I recently got a shout out from Dr. Sam Spillman, local physical therapist/chiropractor/golf game improver/wellness advisor/philanthropist, for a conversation we had about modeling healthy eating habits for kids.
Sam appreciated that I talk with my children about food being strong or weak, instead of good or bad. Additionally, I only talk about weak in terms of which foods would not help our bodies be strong if we ate too much of them.
I don’t want any food to be off the table (ha! pun intended) for my kids. I want them to appreciate the deliciousness of buttercream frosting. I want them to know what cotton candy tastes like. I want them to drink champagne at their friends’ weddings (in 20 years, of course).
I also want them to have information about which foods will do the most to make their muscles and bones and brain strong and healthy.
One way that I’ve found to do this without entering lecture mode is telling my kids a story. In fact, we have one story in particular, about a little girl named Arianna. She loved ice cream so much that she decided to open an ice cream shop. At every meal, every day, she ate watermelon and mango ice cream with strawberry boba on top. One day she started to walk up the stairs, but she couldn’t! She couldn’t even lift up her legs. Her mom and dad rushed her to the doctor, who told her that her muscles had TURNED TO GAK because they had not had enough strong food. So Arianna started eating strong food again, and her muscles and bones grew stronger. She still ate watermelon and mango ice cream with strawberry boba on top, but not at every meal. Just sometimes.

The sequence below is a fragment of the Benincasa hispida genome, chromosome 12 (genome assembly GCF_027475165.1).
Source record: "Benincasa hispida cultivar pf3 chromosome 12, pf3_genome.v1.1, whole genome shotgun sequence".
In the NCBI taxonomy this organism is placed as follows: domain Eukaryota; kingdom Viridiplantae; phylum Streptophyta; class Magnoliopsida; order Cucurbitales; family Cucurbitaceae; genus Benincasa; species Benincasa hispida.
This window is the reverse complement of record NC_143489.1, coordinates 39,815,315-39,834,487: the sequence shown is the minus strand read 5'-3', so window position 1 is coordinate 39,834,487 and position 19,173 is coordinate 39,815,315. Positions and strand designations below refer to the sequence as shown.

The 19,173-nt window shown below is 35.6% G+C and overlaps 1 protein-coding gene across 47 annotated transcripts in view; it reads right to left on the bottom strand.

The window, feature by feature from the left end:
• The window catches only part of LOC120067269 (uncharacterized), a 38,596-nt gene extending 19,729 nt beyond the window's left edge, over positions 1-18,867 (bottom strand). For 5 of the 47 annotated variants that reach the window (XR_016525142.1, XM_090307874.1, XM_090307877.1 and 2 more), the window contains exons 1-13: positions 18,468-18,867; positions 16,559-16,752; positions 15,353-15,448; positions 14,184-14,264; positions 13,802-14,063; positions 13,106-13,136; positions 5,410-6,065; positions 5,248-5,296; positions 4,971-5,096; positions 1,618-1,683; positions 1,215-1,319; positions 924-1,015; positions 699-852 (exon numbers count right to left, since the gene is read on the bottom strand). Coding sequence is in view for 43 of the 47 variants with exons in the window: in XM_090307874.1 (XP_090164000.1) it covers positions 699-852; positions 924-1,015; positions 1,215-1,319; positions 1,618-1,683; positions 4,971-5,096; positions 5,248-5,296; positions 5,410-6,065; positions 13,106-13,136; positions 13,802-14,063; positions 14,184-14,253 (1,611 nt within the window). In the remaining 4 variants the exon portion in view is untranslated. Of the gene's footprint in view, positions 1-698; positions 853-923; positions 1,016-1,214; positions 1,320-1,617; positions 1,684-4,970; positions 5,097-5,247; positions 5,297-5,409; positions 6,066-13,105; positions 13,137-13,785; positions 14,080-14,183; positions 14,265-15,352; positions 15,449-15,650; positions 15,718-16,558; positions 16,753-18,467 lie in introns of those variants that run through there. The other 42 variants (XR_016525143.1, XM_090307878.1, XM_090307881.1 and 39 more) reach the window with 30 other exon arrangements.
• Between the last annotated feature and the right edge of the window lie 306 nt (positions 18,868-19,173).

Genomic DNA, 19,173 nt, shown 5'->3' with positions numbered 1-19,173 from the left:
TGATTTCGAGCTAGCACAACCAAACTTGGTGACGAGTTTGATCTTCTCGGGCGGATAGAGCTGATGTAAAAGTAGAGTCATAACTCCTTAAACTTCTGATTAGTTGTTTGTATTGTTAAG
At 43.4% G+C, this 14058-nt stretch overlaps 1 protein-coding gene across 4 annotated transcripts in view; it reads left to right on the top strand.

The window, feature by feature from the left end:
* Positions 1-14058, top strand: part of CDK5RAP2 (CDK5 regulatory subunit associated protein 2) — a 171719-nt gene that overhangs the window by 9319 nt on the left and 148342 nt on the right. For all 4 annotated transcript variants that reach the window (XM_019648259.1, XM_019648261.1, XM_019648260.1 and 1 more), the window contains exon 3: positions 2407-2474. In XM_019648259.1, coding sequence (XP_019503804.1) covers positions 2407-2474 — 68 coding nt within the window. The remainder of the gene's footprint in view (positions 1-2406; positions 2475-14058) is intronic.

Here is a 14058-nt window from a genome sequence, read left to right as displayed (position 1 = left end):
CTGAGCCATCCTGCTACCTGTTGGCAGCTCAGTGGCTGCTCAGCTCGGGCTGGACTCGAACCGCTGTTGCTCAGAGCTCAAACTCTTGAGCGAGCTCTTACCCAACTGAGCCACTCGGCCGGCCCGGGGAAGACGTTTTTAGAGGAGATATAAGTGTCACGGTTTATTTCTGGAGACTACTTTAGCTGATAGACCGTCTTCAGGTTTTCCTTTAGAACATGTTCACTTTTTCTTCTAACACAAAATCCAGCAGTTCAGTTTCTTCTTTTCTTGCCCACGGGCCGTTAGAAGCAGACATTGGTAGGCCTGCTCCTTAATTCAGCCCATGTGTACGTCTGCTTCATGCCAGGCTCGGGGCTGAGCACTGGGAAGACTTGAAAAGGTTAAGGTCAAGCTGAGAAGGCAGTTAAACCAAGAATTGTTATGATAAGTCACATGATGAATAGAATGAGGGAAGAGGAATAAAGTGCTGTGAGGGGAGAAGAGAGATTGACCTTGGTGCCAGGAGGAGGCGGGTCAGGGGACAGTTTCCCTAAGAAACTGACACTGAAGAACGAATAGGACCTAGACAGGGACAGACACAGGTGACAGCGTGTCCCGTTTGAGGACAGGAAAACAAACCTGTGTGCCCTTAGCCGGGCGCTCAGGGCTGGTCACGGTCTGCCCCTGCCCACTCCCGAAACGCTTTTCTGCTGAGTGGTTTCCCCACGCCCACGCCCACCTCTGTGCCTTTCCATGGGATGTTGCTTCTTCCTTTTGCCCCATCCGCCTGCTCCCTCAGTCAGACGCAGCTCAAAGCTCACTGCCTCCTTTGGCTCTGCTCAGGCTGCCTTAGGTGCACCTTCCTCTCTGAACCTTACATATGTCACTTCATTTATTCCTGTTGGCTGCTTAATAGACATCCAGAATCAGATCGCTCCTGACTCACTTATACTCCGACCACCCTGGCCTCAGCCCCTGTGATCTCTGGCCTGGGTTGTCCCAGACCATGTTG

My kids love this silly story. One reason is that they helped me create it. I often play a game with them where I start a story and pause to let them fill in the blanks. Emma named Arianna and picked out her favorite flavors of ice cream. Years later, Emma’s little sister Maggie loves this story because she knows I told it to her big sister when she was Maggie’s age.
As a mom of an almost-nine year old and a three AND A HALF year old, I am still learning how to best teach truly healthy, joyful ways of fueling our bodies and celebrating life, without the shame that, unfortunately, so often attaches itself to food and eating. Story telling with exaggerated parts to help children understand consequences is one tool that seems to resonate with my girls. I hope it might be useful for your family, too.